In light of a recent U.S. Supreme Court ruling, the Massachusetts legislature will likely be re-drafting sentencing guidelines that have been pending since 1996. On June 24, the Supreme Court ruled Washington State's sentencing guidelines unconstitutional because they allow judges to increase a defendant’s sentence based on findings made by the judge instead of a jury (Blakely v. Washington, No. 02-1632). The Court found that such increases in sentence violate the Sixth Amendment right to trial by jury. The ruling is significant to Massachusetts because all three models now pending would allow judges to increase sentences based findings made by the judge rather than the jury.
The Massachusetts proposals are nearly identical to guidelines struck down in Washington. Under Washington's guidelines (enacted as part of the Sentencing Reform Act of 1981) every person convicted of a felony is assigned a "standard sentencing range," based on criminal history and the seriousness of his crime. The guidelines, however, permit courts to adjust a defendant's actual sentence upward or downward based on additional aggravating or mitigating factors. In the Massachusetts proposals, every case is also assigned a sentencing range, based on the defendant’s criminal history and the seriousness of his crime. All Massachusetts proposals also permit judges to adjust a defendant's actual sentence upward or downward based on additional aggravating or mitigating factors.
The Washington guidelines and the Massachusetts proposals differ only in procedural requirements for resolving factual disputes about aggravating circumstances. The Massachusetts proposals are looser, and therefore “less” constitutional. In Washington, a factual dispute over the presence of an aggravating circumstance must be found by a preponderance of the evidence (or more likely than not) standard. Under two of the Massachusetts proposals (H.3302/S.219 and H.2750), judges are not bound to any burden of proof, and could make factual findings based on any evidence submitted during the proceedings (including victim impact statements), without being required to conduct an evidentiary hearing at all. The third model, H.2749, would require an evidentiary hearing, but with no stated burden of proof – judges need only explain why the aggravating factors constitute a “substantial and compelling” reason for increasing the sentence.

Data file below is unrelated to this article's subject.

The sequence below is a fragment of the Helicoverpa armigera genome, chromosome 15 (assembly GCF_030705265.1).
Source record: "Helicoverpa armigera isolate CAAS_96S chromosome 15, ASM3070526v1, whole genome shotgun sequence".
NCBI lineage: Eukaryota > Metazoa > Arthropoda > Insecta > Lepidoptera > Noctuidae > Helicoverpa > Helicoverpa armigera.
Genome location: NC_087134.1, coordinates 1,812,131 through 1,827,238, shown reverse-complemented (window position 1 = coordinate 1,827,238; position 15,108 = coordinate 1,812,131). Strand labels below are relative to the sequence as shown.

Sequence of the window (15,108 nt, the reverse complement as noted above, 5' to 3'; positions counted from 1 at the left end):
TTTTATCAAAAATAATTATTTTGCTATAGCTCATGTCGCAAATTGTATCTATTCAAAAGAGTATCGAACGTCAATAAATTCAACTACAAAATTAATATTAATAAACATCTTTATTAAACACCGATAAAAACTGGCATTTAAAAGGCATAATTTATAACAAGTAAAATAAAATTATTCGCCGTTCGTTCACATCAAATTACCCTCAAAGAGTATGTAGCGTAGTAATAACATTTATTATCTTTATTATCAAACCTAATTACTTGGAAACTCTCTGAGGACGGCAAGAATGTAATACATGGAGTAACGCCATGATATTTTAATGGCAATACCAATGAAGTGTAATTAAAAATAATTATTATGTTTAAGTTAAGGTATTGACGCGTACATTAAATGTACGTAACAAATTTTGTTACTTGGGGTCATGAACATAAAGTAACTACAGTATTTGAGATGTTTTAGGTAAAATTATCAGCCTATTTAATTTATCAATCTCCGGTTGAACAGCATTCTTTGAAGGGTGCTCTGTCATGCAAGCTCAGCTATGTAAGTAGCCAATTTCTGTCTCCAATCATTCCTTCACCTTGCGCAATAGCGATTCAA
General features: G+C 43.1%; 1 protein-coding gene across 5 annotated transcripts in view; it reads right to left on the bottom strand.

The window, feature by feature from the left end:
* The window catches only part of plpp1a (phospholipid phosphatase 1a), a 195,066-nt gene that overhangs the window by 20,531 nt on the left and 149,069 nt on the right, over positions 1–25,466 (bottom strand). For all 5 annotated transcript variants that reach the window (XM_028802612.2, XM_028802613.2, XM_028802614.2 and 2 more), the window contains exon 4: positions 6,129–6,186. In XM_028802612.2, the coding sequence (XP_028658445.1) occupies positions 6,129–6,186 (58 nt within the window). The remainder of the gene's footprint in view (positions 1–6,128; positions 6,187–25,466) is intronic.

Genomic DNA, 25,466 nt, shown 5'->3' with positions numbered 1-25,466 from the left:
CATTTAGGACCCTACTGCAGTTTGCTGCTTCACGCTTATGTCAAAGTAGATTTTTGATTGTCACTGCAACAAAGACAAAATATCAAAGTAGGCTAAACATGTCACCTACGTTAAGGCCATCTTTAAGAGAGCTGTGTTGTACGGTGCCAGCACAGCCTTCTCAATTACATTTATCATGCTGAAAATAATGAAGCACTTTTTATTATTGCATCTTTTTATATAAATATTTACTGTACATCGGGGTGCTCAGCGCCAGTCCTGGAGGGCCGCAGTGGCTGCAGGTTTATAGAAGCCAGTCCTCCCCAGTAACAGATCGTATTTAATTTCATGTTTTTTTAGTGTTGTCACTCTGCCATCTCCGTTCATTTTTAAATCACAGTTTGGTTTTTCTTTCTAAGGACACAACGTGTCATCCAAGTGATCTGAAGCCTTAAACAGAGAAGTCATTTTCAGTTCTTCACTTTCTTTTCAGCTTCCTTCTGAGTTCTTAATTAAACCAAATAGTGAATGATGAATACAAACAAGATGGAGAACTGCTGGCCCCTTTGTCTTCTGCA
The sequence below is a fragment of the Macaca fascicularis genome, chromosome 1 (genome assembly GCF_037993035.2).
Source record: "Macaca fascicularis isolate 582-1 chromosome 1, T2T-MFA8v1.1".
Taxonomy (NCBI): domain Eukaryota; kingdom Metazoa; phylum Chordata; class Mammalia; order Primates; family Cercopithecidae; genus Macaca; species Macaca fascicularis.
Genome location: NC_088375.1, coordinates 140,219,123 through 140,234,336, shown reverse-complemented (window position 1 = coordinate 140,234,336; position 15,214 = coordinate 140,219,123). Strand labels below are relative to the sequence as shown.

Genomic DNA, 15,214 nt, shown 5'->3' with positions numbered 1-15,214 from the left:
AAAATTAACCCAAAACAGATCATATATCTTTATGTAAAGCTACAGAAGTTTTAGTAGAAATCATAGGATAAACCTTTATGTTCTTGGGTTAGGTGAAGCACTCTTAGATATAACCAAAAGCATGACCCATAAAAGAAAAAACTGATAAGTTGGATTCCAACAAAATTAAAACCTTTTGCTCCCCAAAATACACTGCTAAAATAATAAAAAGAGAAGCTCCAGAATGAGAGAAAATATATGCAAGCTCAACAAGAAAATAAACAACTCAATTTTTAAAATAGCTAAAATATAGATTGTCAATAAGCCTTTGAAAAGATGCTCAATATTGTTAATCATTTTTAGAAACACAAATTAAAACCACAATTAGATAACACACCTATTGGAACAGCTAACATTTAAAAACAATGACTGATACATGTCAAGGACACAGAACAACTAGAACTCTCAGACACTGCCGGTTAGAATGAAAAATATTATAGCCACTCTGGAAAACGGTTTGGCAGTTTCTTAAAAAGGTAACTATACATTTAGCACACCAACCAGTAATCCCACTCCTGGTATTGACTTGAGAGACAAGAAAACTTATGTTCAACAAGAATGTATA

It was the procedure for finding aggravating facts that the Supreme Court invalidated in Blakely v. Washington. The Court, by a 5-4, vote, held that the Sixth and Fourteenth Amendments require that any facts subjecting defendants to heightened punishment must be found beyond a reasonable doubt by a jury. The Court rejected a 2001 decision by the Washington Supreme Court holding that these rules did not apply to Washington's sentencing guidelines. Justice Scalia explained for the Court's majority that "When a judge inflicts punishment that a jury's verdict alone does not allow, . . . the judge exceeds his proper authority." Justices Breyer, O'Connor, and Kennedy all filed separate dissenting opinions, and were joined by Chief Justice Rehnquist.
The Court’s ruling may mean sweeping changes for several states. In Washington alone, some 645 sentences may now be challenged. Sixteen states have guidelines systems, eight of which operate like Washington's. Several other states use non-guideline systems that contain "aggravating fact" procedures that mirror Washington's and that may be invalidated by the Court’s ruling. One state, Kansas, originally enacted a guideline system like Washington's but later amended it to require that aggravating facts must be found beyond a reasonable doubt by a jury.
Federal sentencing guidelines are also now in serious doubt. Long despised by defense lawyers, federal guidelines were specifically untouched by the Supreme Court ruling. However, on June 18, the federal district court in Boston blasted the guidelines as unconstitutional for the same reason the Court invalidated Washington's guidelines. (Sentencing Memoranda: United States v. Green, No. 02-10054 (D. Mass. June 18, 2004)). In this advisory opinion, U.S. Chief District Judge William G. Young minced no words in challenging the validity of federal guidelines, charging that they are routinely manipulated, sometimes illegally, by prosecutors and used to punish defendants who exercise their right to trial by jury. Young wrote that “[t]he Department [of Justice] today has the power – and the incentive – to ratchet punishment up or down solely at its discretion,” adding that the Department uses its vast power to induce plea bargains and avoid trials. He further slammed the Justice Department, writing that “[m]ost of its methods are ‘legal,’ some are disfavored but winked at, one is flat-out illegal,” and “all are routine.”
(Ed. note- Both decisions referred to above are found elsewhere on this page. As well, a recent decision by a Utah federal judge found the federal sentencing guidelines unconstitutional, as reported in July 1, 2004 newspapers including the New York Times, also found elsewhere.)